Milestone game for Newcastle manager could be a farewell
Bruce is unlikely to be part of Newcastles plans going forward but has been given his milestone match this weekend.We met Steve and the players on Monday and have given them the time and space this week to focus on preparing for what is a very important game on Sunday, Staveley, who was the broker of the buyout and has been the public face of the new regime, said in a statement released by the club on Friday.Steve has been very professional in our dealings with him and he and his coaching team will take the team on Sunday.
The welcome party for the new regime in control of Newcastle could double as a farewell for the club's coach.
Steve Bruce will take charge of his 1,000th match as a manager when Tottenham visits St. James' Park in the Premier League on Sunday, marking Newcastle's first game since being bought by Saudi Arabia's sovereign wealth fund.
Bruce's future has been shrouded in uncertainty since the 300-million-pound ($409 million) takeover that is likely to shake up not just the Premier League but European soccer also, given the vast resources available to the Public Investment Fund which is now the majority owner of Newcastle.
The PIF, along with the British-based Reuben brothers and financier Amanda Staveley's PCP Capital Partners, who own the remaining 20% of the club, has spent the week planning a strategy for Newcastle. Bruce is unlikely to be part of Newcastle's plans going forward but has been given his milestone match this weekend.
"We met Steve and the players on Monday and have given them the time and space this week to focus on preparing for what is a very important game on Sunday," Staveley, who was the broker of the buyout and has been the public face of the new regime, said in a statement released by the club on Friday.
"Steve has been very professional in our dealings with him and he and his coaching team will take the team on Sunday. If we make any changes going forward, Steve will be the first to know." Bruce, a former Manchester United defender, has been Newcastle's manager since July 2019. He wasn't a popular appointment because he had previously coached local rival Sunderland, and Newcastle fans also saw him as a downgrade to predecessor Rafa Benitez.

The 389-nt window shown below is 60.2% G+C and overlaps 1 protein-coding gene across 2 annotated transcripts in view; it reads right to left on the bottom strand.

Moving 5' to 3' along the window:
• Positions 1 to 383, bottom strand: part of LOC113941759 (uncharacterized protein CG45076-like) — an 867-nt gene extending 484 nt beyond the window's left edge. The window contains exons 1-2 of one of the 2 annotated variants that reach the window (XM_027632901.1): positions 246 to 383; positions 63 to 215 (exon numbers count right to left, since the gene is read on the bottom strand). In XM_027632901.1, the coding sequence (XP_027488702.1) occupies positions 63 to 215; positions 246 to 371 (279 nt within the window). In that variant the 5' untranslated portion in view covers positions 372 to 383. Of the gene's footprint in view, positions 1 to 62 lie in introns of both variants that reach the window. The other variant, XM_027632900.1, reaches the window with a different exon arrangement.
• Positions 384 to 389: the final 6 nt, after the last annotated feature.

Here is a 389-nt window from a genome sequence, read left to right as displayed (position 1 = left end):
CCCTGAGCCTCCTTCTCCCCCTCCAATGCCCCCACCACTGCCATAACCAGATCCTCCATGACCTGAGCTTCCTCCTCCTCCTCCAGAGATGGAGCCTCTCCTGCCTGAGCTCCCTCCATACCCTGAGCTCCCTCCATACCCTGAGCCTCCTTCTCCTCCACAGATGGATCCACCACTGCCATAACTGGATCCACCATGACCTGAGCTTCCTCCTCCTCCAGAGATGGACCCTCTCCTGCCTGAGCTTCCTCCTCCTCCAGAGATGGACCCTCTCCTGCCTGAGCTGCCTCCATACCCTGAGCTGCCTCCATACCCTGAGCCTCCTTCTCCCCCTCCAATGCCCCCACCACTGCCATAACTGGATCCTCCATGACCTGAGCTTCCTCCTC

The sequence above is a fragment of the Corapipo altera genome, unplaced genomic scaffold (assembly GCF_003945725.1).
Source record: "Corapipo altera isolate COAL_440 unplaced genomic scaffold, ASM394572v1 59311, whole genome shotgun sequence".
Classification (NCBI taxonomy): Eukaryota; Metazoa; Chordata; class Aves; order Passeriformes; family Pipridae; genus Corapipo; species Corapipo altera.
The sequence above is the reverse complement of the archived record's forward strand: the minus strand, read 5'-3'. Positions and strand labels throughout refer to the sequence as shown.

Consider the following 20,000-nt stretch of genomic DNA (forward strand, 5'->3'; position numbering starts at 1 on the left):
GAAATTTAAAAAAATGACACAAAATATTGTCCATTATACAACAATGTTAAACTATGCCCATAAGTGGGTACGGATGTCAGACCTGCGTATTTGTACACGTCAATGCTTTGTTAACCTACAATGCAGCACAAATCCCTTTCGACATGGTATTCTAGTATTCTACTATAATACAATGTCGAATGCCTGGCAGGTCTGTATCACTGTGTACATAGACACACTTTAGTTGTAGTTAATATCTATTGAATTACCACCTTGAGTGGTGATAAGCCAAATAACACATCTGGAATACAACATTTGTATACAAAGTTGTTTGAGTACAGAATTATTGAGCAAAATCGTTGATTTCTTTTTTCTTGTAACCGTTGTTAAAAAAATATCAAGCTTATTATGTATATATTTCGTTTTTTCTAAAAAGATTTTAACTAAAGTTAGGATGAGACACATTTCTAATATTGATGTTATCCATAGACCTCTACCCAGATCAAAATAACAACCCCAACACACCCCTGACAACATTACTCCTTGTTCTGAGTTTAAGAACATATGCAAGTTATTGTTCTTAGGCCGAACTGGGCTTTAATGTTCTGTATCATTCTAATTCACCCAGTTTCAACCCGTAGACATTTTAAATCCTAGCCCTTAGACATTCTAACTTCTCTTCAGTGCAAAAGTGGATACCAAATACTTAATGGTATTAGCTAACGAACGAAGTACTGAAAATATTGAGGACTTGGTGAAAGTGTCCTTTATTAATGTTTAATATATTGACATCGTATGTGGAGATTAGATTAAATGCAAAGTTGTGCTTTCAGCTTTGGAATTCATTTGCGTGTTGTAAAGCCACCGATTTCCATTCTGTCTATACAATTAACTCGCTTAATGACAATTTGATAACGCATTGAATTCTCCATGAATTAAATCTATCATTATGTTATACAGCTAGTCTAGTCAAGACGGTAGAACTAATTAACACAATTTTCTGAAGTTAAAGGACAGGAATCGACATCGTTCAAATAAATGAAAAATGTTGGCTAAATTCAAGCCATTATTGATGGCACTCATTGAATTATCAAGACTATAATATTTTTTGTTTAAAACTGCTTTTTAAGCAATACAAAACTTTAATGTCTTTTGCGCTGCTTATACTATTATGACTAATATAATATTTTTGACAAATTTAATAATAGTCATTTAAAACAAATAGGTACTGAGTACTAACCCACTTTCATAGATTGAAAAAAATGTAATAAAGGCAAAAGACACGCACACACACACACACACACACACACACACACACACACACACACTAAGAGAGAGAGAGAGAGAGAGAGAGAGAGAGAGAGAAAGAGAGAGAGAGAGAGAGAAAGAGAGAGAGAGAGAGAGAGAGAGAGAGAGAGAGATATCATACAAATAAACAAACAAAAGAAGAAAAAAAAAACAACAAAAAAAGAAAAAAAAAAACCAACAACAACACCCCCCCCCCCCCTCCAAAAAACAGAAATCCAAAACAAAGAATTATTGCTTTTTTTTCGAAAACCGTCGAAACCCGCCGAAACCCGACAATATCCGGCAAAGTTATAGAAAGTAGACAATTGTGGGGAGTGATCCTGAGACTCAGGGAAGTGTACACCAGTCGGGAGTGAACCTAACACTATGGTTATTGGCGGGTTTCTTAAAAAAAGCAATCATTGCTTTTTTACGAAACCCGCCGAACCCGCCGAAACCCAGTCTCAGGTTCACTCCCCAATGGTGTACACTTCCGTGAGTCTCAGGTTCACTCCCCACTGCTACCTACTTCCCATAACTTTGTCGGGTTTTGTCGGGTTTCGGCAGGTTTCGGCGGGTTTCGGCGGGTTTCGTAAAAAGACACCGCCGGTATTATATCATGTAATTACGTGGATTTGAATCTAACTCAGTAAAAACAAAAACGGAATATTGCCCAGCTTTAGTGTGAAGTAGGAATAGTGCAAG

Making Bruce's position harder has been Newcastle's poor start to the season. The team has not won any of its first seven games in the Premier League and is in next-to-last place.
Less than an hour after Newcastle confirmed Bruce would still be in charge this weekend, he spoke for the first time since the buyout was finalized and said the last few days "hadn't been easy" because of the many reports saying he'd be losing his job.
Bruce, though, hasn't given up hope of being kept on.
"I'll have a crack," the 60-year-old Bruce said. "I'll try my utmost. If they see fit, then great. Who wouldn't want this opportunity now?" The buyout has left many feeling uneasy, including Liverpool manager Jürgen Klopp, who called on the Premier League to explain the reasons behind letting the PIF take control of a club amid human rights concerns in the kingdom.
The league approved the protracted takeover after saying it was satisfied that the PIF produced "legally binding assurances that the Kingdom of Saudi Arabia will not control Newcastle." That fund, which has bought 80% of the club, is chaired by Saudi Arabia's crown prince, Mohammad bin Salman, while there are six Saudi ministers and an advisor to the royal court on the PIF's board.
Activists have highlighted to the Premier League Saudi human rights violations, including the 2018 killing of journalist Jamal Khashoggi in the Saudi Consulate in Istanbul after U.S. intelligence services said they believe the slaying came at the crown prince's orders. The kingdom has denied that.
"I was waiting for some official statements about it from (Premier League chief executive) Richard Masters or somebody else, because we all know there are concerns about human rights issues," Klopp said. "I think that's all clear, we all think the same there." "Obviously," Klopp added, "the Premier League, or Richard Masters, thought, Yeah, let's give it a go.' It's not the first time, but as far as I know, it's the first club which is now owned by a country. I'm not sure how many countries are still out there who have the financial power and interests to do so, but this is how it is." Klopp didn't specify details of any conversations with Liverpool CEO Billy Hogan that could have gleaned information from meetings of Premier League clubs.
And Klopp was clear: football will have a new superpower "in five, six, seven years'' and a club which will have a ''guaranteed'' place in the Champions League.
"The new owners of Newcastle have enough money to buy the whole league," Klopp said. "Maybe they will fancy that at one point, and it opens up again and everyone has the same chance." The ownership of two other leading European clubs is linked to state investments since the takeover of Manchester City by Abu Dhabi's Sheikh Mansour in 2008 and the Qatari funding of Paris Saint-Germain since 2011.
Asked if he has reservations about the new owners because of human rights concerns, Bruce said: ''I'm sure people will look into that. That's for politicians and the rest to decide on."
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